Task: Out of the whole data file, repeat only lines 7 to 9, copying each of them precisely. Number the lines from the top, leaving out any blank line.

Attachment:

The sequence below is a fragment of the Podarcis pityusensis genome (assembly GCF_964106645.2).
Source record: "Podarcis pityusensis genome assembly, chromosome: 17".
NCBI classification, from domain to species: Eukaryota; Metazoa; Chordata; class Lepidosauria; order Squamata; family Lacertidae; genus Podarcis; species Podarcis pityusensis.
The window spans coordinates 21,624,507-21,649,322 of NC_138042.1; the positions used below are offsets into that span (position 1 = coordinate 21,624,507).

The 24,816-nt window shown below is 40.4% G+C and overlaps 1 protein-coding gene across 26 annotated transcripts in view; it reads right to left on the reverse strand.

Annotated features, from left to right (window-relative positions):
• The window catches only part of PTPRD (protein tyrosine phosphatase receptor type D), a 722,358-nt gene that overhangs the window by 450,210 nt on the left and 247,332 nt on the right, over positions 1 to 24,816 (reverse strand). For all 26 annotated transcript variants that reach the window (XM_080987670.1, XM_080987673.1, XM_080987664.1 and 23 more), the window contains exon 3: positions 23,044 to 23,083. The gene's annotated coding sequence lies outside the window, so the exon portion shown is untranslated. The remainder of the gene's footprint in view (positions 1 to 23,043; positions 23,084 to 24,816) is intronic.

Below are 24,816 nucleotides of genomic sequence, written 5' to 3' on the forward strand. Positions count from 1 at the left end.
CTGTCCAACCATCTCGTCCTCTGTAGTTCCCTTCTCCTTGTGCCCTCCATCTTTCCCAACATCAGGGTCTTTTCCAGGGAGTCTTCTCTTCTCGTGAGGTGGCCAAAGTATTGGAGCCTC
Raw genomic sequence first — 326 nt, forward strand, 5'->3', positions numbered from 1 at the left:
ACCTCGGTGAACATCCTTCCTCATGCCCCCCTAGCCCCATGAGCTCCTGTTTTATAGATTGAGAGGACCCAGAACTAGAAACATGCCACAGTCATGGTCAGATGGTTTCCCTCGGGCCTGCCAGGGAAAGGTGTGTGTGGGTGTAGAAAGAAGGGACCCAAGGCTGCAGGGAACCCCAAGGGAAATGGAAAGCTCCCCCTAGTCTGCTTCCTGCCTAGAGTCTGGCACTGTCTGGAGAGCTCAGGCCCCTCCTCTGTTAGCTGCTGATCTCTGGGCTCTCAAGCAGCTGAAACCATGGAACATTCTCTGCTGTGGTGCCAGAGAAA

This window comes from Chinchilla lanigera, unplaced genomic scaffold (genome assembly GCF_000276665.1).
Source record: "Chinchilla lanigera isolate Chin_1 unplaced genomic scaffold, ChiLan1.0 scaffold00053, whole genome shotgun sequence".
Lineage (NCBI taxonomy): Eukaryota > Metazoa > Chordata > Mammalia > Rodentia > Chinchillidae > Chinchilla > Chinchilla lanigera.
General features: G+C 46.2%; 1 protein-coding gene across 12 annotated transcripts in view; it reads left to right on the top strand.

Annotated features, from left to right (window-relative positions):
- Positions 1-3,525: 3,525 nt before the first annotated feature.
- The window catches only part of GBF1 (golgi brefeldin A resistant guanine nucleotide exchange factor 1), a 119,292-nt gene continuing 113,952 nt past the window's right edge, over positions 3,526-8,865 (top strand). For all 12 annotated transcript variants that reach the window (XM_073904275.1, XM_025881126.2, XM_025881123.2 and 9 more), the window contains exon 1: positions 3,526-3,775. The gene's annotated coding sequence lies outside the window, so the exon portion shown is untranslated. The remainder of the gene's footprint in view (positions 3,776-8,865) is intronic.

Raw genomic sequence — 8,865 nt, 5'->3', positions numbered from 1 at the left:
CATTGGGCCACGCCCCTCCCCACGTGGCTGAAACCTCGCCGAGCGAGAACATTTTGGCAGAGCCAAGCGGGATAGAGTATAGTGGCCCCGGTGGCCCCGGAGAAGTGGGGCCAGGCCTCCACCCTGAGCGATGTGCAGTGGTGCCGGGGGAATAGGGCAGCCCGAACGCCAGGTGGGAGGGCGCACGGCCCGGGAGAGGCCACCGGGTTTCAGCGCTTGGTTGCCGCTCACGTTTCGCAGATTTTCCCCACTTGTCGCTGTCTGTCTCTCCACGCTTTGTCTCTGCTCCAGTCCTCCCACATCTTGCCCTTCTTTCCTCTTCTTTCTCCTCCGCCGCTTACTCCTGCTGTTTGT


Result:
• The window catches only part of PTPRD (protein tyrosine phosphatase receptor type D), a 722,358-nt gene that overhangs the window by 450,210 nt on the left and 247,332 nt on the right, over positions 1 to 24,816 (reverse strand). For all 26 annotated transcript variants that reach the window (XM_080987670.1, XM_080987673.1, XM_080987664.1 and 23 more), the window contains exon 3: positions 23,044 to 23,083. The gene's annotated coding sequence lies outside the window, so the exon portion shown is untranslated. The remainder of the gene's footprint in view (positions 1 to 23,043; positions 23,084 to 24,816) is intronic.

Below are 24,816 nucleotides of genomic sequence, written 5' to 3' on the forward strand. Positions count from 1 at the left end.
CTGTCCAACCATCTCGTCCTCTGTAGTTCCCTTCTCCTTGTGCCCTCCATCTTTCCCAACATCAGGGTCTTTTCCAGGGAGTCTTCTCTTCTCGTGAGGTGGCCAAAGTATTGGAGCCTC